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Dealing with and avoiding tenant disputes

As with any business relationship, at times, challenges arise, and if not dealt with correctly could lead to unnecessary and nasty disputes. This applies to the relationship between tenant and landlord too. We’ve seen cases in the past where disputes could have been resolved, or even completely avoided, if due process was followed.

 

There are certain steps that need to be implemented by both parties to ensure legislation is adhered to and the safety and satisfaction of landlord and tenant are upheld.

Here are a few guidelines for both tenant and landlord that will assist in mitigating certain risks:

It is imperative not only from a legal perspective, but from a personal satisfaction viewpoint also, that a thorough and detailed inspection of the property is done with both landlord and tenant before the new tenant moves in. This avoids any confusion over damages and snags incurred by the previous tenant. It also assists the landlord to gain greater insight into the exact problems of their property.

During this inspection both tenant and landlord, or agent, should be vocal about concerns, discuss the options and document the plans going forward. If there are damages which the tenant requests to be fixed and the landlord agrees, document detailed timelines so that both parties have accountability.

Once this process has been completed and both parties are satisfied about the outcome then that creates a precedent for future engagement. Which is a fantastic foundation to have.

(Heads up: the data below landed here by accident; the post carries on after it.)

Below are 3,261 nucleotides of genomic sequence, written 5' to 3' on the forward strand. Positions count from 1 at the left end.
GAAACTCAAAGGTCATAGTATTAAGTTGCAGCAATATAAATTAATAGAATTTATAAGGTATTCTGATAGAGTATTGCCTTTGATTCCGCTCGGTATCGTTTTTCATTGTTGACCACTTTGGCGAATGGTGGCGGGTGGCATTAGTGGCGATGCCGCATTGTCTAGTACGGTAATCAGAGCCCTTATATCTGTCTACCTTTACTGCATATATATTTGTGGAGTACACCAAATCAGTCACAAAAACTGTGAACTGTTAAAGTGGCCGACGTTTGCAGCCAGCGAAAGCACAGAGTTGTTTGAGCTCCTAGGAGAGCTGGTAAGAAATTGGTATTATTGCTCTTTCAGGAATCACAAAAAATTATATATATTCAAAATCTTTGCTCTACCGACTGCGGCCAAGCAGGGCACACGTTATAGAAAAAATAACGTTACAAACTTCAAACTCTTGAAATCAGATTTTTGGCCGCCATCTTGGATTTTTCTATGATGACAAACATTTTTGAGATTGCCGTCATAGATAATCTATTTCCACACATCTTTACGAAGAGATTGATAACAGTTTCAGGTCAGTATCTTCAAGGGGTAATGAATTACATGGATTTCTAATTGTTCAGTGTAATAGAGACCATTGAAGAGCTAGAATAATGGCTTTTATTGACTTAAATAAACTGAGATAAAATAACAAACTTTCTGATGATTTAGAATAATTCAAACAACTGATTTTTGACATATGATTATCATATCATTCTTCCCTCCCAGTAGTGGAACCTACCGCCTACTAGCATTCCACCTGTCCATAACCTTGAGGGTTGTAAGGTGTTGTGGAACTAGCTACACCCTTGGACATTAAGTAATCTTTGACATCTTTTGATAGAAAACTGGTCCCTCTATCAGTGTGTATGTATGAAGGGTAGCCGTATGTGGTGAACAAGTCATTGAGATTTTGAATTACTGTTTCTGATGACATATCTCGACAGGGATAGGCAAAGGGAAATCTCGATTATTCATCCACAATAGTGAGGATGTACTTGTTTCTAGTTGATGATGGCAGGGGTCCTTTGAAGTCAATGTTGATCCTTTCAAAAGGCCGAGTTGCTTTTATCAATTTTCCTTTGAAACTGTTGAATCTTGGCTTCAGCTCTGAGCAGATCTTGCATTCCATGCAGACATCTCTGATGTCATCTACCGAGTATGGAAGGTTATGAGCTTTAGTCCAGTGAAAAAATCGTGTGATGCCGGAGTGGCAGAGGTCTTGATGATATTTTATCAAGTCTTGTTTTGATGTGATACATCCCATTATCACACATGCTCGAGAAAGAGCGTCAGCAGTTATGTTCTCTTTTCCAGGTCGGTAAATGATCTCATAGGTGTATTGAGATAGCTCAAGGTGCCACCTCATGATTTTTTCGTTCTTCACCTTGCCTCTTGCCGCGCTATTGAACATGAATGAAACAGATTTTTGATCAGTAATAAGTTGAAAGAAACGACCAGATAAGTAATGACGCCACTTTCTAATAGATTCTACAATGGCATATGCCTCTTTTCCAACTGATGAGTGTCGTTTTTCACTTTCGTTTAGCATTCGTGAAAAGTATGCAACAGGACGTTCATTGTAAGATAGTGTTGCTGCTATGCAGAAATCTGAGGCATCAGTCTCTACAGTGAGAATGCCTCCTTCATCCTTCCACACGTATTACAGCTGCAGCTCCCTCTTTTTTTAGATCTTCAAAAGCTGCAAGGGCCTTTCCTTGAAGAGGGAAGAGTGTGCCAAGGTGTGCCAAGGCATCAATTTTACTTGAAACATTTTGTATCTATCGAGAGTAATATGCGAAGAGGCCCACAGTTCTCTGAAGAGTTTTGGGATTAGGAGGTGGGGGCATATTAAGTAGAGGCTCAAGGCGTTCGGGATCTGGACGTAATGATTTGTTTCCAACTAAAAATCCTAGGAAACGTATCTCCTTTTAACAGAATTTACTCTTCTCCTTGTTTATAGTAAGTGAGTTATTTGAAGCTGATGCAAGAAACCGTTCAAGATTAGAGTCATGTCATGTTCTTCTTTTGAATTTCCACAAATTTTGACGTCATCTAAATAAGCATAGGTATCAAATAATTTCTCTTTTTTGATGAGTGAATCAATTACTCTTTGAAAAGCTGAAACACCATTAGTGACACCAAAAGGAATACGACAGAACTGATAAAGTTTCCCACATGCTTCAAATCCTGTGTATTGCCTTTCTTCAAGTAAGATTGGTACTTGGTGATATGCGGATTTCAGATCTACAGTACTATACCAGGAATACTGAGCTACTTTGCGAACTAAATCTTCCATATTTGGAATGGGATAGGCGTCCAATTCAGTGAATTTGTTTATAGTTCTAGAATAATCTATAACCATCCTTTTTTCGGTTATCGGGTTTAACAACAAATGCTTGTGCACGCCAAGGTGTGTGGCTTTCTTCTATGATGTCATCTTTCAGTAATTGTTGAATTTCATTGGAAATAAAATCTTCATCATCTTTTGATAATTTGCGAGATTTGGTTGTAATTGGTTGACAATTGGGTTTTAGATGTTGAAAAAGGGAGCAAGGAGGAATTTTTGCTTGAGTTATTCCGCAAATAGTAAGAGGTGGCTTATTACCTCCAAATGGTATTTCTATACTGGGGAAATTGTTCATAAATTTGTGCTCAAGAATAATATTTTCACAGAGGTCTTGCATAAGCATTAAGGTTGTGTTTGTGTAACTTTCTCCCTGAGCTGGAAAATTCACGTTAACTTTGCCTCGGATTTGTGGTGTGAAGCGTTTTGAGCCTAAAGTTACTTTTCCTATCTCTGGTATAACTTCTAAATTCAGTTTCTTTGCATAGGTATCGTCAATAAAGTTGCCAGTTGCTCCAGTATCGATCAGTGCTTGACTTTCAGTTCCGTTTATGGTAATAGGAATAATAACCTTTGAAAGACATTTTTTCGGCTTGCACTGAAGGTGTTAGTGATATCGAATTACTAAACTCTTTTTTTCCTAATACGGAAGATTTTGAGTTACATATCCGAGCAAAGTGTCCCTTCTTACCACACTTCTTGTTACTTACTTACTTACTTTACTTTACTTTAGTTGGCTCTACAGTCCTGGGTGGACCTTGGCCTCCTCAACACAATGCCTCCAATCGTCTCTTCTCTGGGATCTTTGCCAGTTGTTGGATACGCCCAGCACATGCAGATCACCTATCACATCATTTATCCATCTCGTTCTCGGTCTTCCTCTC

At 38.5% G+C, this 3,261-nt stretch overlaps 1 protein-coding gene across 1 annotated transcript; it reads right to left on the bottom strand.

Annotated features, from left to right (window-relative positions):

The next most common dispute situation arises from damages incurred whilst the incumbent tenant is still renting the property. This can often become a who said, who did situation. If there are damages that are not the tenant’s fault, such as wear and tear etc. the tenant should report the damage in writing to the agent or landlord immediately. Photographs of the damage could greatly assist in identifying the extent of the problem. If the landlord agrees to repairing the damage, follow the same structure as before. Detailing plans going forward and identifying timelines. Stick to the structure that worked.

If the damage to the property is because of something the tenant did and they accept responsibility. The vice versa applies. Communicate immediately, request access to the property and detail all the steps to follow. If everything is in writing it gives both parties the opportunity to monitor communication and progress.

There are definitely exceptions to the rule, however, often we find the biggest fault lies in miscommunication and lack of communication. When an issue is handled openly from the start, it is always a good point of departure.

Shaun Luyt
Rental Operations Manager
Harcourts Maynard Burgoyne